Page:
Week 3 : Oceans, Weather and Hazards > Topic 3c - Ice and icebergs

The way icebergs move is very complicated, so predicting where they might be is challenging. Thanks to satellites, we are able to detect them and provide risk maps for boats and navigation.

Icebergs can be detected by radar altimetry, the radar wave coming back earlier when bouncing off an iceberg. A second sight is then often made using SAR imagery, where surface roughness shows the icebergs in the image.

Human analysts then pick out the patterns and interpret the signal of altimetry. With the radar image satellite data they are able to qualify whether the spots are icebergs, boats or something else.

Data on icebergs is used in round-the-world sail races like the “Vendée Globe”, with a major impact on skippers’ safety, as areas with icebergs are deemed forbidden by the race organisation.

Featured Educators:

Explore the data

EUMETSAT Oceans MOOC Data Viewer

Optional further reading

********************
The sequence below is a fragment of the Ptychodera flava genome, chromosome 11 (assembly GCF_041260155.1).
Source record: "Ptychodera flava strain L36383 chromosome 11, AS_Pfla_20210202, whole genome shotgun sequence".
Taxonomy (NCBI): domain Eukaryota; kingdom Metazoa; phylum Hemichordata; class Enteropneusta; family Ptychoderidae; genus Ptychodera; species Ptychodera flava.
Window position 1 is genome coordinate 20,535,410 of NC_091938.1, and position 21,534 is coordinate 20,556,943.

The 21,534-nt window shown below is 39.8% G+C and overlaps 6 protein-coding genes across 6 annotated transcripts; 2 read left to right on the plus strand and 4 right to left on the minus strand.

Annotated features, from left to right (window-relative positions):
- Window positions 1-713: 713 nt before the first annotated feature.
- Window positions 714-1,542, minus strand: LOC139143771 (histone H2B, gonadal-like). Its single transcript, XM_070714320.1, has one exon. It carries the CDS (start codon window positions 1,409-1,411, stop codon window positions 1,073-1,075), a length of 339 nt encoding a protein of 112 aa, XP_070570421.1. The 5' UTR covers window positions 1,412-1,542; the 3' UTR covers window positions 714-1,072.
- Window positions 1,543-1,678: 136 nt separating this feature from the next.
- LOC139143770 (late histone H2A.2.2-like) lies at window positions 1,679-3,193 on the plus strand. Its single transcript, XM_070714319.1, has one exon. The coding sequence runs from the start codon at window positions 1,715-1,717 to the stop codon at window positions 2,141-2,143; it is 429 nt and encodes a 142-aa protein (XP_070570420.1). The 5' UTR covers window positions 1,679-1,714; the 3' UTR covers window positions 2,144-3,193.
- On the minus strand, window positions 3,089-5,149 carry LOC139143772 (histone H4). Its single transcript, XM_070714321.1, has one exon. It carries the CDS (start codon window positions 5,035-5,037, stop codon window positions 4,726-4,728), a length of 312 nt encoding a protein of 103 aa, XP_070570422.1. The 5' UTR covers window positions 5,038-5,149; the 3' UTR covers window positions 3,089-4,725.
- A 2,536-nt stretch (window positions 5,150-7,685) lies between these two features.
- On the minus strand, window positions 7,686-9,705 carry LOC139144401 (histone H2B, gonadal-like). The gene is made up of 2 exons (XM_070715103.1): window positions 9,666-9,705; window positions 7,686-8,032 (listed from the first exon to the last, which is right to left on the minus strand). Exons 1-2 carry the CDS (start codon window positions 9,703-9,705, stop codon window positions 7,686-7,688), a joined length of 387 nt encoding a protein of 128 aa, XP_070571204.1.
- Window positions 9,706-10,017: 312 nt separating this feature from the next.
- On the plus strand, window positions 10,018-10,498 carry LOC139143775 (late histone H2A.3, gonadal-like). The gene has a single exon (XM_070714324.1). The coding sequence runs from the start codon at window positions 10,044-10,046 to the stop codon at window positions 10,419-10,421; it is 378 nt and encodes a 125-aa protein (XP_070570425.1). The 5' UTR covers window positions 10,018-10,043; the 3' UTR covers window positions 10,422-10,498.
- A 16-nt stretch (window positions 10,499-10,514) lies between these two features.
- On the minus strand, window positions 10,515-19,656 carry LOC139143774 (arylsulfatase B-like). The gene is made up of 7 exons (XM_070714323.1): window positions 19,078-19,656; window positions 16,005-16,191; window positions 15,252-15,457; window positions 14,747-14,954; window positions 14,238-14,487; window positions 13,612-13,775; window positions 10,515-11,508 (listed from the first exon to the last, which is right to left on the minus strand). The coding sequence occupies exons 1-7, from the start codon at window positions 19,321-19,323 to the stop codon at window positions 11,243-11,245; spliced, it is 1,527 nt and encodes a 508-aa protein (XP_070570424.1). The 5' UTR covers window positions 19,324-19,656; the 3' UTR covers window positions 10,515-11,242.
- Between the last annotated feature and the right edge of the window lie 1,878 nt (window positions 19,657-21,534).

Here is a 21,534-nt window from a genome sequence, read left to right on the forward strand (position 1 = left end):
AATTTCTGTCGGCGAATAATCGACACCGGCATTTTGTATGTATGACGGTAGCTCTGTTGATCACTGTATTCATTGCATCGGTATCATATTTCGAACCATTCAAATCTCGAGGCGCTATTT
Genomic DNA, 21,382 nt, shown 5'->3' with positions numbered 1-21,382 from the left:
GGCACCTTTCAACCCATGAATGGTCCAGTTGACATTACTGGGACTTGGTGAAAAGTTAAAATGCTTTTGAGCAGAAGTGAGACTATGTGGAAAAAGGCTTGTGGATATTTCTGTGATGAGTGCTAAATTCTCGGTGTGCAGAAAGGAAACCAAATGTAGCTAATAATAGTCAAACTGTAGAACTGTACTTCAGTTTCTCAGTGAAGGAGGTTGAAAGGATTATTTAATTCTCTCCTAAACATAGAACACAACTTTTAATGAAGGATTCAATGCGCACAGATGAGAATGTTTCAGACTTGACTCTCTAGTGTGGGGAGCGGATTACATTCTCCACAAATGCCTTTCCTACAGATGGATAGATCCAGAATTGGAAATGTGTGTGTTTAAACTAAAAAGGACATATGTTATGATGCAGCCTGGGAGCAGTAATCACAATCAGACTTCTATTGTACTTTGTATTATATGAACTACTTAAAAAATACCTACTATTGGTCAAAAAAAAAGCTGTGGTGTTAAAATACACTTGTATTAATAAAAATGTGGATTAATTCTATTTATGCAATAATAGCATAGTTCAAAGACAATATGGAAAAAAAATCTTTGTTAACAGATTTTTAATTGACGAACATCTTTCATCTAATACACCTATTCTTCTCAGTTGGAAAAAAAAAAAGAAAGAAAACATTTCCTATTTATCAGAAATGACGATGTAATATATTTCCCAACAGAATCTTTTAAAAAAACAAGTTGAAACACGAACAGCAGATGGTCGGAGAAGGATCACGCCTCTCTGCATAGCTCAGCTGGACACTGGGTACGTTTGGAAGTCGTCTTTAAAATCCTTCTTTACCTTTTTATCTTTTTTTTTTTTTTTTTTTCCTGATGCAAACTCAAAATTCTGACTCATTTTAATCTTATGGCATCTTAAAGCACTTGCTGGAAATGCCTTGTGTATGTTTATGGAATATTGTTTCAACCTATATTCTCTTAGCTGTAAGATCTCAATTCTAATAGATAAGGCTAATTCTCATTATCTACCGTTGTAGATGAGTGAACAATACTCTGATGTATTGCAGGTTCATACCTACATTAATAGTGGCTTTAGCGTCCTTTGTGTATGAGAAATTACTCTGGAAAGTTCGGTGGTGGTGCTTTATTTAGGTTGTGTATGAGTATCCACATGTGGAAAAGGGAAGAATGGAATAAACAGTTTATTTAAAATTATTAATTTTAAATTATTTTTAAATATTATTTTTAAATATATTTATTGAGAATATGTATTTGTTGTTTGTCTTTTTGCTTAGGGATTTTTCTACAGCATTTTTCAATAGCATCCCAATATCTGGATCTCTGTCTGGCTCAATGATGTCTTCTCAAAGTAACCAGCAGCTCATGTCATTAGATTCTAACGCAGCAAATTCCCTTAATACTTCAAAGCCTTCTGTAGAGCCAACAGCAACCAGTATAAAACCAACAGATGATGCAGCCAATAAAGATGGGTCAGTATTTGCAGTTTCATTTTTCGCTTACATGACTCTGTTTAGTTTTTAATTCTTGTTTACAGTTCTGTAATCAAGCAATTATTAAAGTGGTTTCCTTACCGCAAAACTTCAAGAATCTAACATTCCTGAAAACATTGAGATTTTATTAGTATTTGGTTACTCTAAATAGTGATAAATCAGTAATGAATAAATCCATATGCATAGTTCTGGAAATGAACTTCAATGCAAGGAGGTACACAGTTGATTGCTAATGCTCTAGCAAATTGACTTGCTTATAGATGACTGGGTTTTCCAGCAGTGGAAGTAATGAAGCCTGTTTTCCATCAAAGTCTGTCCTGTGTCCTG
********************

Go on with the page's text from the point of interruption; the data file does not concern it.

View featured satellites on the satellite tracking app

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View featured imagery, animations and external links below


Example coverage near Cape Horn on 10 days :
Jason-2 in red Jason-1 in purple Envisat in yellow (width of tracks ~ 5km)

A drift model which stimulates the movement and melting of icebergs.

5km swath coverage over Ibiza of Jason-1 and 2, and Envisat

Ice analysis conducted by CLS for a sailing race. Altimetry techniques were used to draft a first exclusion zone, and SAR imagery to target the areas identified as potentially dangerous and scan them thoroughly. The brown and red squares are potential icy areas; the green and blue stars are detected icebergs

5km swath coverage over Le port de Saint-Denis d’Oléron, France of Jason-1 and 2, and Envisat

A Synthetic Aperture Radar image of King Edward Point, South Georgia and the South Sandwich Islands, a research point of the British Antarctic Survey.

General movement of icebergs around Antarctica during their first years